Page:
Another way you can think about this, if you have an earth type of person, these people do tend toward obesity, do tend toward diabete,s because they often need too much sweet food and the spleen just can’t keep up with it.
Metal Element – Pungent Taste
Now we move onto the metal element. Everything to do with the lungs and the colon or the large intestine. Here the taste is pungent. Now this is very similar to spicy, although there can be some other sort of pungent action. It’s a really sort of a dispersive or energy that kind of moves outward in the mouth.
A one way you can think of this as if you have something really spicy, oftentimes start breathing pretty heavily, right? And that’s the lungs, the major organ of the metal element.
Why Taste is Important
So that is our five tastes, water salty, wood sour, fire is bitter, earth is sweet and metal is pungent. This is important to note because these tastes correspond to these elements which then correspond to the meridians as well as other things and thus when you are eating just normal foods, but also taking herbs, those tastes can include you into some of the action that is going to take place within the body.
This is one of the reasons that people were able to figure out what on earth does without having scientific instruments or double blind studies thousands of years ago, right? They observe nature. They noticed what was happening and they noticed that there was this clue that sour things tended to work on the liver and gallbladder, not just organs but the meridian systems and all the other things that work along with that as well.
So you do want to taste these things, and now in the West we tend to focus completely on sweet foods and salty foods of these five tastes. Some people like pungency, some people like sour, almost no one likes bitter, right?
But that means by not tasting the full sort of rainbow of taste, you aren’t going to get all the benefits. You’re not going to be balanced across these five elements. Now I’m not saying you need equal amounts of these, that’s not the case because different people have different proportions of these elements within themselves, but it’s important to note that you will want some of all of these tastes. It’s going to be really important. It’s not that one thing is better than another. Sweet is not better than bitter. Instead there are different flavors. Learn to enjoy them all for what they are and that’s going to help you to have even better health moving into the future.
Schisandra – The Five Flavor Fruit
One thing I have to talk about for talking about the five tastes is schisandra, which is also known as the five flavor fruit. This is one of the top herbs in Chinese medicine that does wide range of different things. Here’s the cool thing about it, it’s sort of claim to fame, one of them anyway, is that it has all five flavors within it.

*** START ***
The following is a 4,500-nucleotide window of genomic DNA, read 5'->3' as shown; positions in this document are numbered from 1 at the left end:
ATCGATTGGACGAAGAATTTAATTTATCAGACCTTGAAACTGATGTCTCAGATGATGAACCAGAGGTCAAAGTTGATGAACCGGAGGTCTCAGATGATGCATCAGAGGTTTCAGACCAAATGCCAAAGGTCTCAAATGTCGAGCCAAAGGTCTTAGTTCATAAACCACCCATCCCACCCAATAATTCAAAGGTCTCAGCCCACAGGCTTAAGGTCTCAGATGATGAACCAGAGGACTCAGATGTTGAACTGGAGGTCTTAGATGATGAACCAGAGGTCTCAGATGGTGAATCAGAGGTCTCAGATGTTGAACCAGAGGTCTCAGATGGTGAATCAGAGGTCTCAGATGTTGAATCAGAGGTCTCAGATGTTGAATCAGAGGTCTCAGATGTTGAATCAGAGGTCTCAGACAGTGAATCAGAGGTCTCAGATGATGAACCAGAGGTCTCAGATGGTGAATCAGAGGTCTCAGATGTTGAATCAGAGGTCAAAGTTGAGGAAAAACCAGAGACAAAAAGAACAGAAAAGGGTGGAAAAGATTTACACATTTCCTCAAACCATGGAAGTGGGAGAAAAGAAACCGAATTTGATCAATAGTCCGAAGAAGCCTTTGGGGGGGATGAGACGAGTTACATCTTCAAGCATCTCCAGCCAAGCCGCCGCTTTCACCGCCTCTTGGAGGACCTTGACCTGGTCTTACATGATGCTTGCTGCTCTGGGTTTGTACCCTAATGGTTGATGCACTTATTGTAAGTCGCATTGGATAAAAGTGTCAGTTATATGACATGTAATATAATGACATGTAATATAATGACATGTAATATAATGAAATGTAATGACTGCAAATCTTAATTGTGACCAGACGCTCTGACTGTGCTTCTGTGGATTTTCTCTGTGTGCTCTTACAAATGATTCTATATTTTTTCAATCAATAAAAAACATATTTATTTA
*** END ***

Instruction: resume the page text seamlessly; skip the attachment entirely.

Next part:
Now, when you taste is schisandra, you’ll predominantly noticed the sour taste. Sometimes people also talk about astringent taste, which is sometimes called the six taste, but sometimes it’s all labeled like a mouth feel. You’ll notice that sour taste, but if you taste more subtly, if you kind of tune your sense as to what’s going on, you’ll notice there’s some pungency there, some bitterness, some saltiness, and some sweetness as well.
So, what that means is that schisandra is working on all five elements. It’s corresponding to all those different meridians and thus it is doing a lot within the human body. People sometimes ask me, what does schisandra do? I say a little bit of everything. It’s really amazing thing, so if you want to sort of understand the five flavors a little bit more, I do recommend you try some schisandra and tune your senses subtlely to those five flavors and you’ll get an experience kind of unlike anything else you’ll ever see because things tend to not have all five flavors within one substance.
There’s a lot more that can be said about the five elements and the five tastes, but I hope you enjoyed this video and got something out of it. Thanks for listening.
As a performing strongman he once pulled an 8,800 lb. firetruck by his hair, juggled a kettlebell that was lit on fire, supported half a ton on top of himself in a wrestler’s bridge position, and routinely bends horseshoes and rips decks of cards in half.
Acclaimed as both a visionary and breakthrough author, Logan has written countless works on natural living, culminating in his self-proclaimed magnum opus, "Powered By Nature - How Nature Improves Our Happiness, Health and Performance.” Says longevity guru Peter Ragnar of the work "His passion is contagious! His words fire one's spirit to reconnect with nature's intelligence."
He is Co-Founder and CEO of Lost Empire Herbs, which aims to bring performance herbalism into everyday people’s lives.
When Logan isn't working to save the planet and transform modern herbalism, he busies himself as a consultant to the space program. In his spare time he enjoys memorizing the Fibonacci sequence and bowling perfect games.